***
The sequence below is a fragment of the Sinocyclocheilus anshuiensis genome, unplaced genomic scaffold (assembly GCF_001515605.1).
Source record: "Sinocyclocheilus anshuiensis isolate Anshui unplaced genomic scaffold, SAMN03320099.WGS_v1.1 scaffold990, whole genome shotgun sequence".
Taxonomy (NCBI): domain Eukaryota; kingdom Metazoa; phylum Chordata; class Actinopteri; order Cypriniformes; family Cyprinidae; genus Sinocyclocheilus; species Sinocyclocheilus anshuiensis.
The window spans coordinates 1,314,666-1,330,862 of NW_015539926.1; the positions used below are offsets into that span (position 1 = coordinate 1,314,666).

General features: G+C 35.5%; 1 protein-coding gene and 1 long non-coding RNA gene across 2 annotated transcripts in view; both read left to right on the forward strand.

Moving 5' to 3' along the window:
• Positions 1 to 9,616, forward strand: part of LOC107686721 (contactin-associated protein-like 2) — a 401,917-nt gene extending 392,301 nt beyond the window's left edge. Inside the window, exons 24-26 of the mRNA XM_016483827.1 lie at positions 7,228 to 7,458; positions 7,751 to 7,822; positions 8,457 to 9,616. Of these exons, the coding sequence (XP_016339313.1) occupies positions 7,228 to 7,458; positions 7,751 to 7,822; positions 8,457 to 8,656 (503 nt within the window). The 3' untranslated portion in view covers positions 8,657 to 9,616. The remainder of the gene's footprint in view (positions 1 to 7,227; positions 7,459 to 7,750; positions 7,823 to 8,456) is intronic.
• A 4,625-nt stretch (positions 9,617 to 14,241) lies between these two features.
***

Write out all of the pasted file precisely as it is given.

The sequence below is a fragment of the Sinocyclocheilus anshuiensis genome, unplaced genomic scaffold (assembly GCF_001515605.1).
Source record: "Sinocyclocheilus anshuiensis isolate Anshui unplaced genomic scaffold, SAMN03320099.WGS_v1.1 scaffold990, whole genome shotgun sequence".
Taxonomy (NCBI): domain Eukaryota; kingdom Metazoa; phylum Chordata; class Actinopteri; order Cypriniformes; family Cyprinidae; genus Sinocyclocheilus; species Sinocyclocheilus anshuiensis.
The window spans coordinates 1,314,666-1,330,862 of NW_015539926.1; the positions used below are offsets into that span (position 1 = coordinate 1,314,666).

General features: G+C 35.5%; 1 protein-coding gene and 1 long non-coding RNA gene across 2 annotated transcripts in view; both read left to right on the forward strand.

Moving 5' to 3' along the window:
• Positions 1 to 9,616, forward strand: part of LOC107686721 (contactin-associated protein-like 2) — a 401,917-nt gene extending 392,301 nt beyond the window's left edge. Inside the window, exons 24-26 of the mRNA XM_016483827.1 lie at positions 7,228 to 7,458; positions 7,751 to 7,822; positions 8,457 to 9,616. Of these exons, the coding sequence (XP_016339313.1) occupies positions 7,228 to 7,458; positions 7,751 to 7,822; positions 8,457 to 8,656 (503 nt within the window). The 3' untranslated portion in view covers positions 8,657 to 9,616. The remainder of the gene's footprint in view (positions 1 to 7,227; positions 7,459 to 7,750; positions 7,823 to 8,456) is intronic.
• A 4,625-nt stretch (positions 9,617 to 14,241) lies between these two features.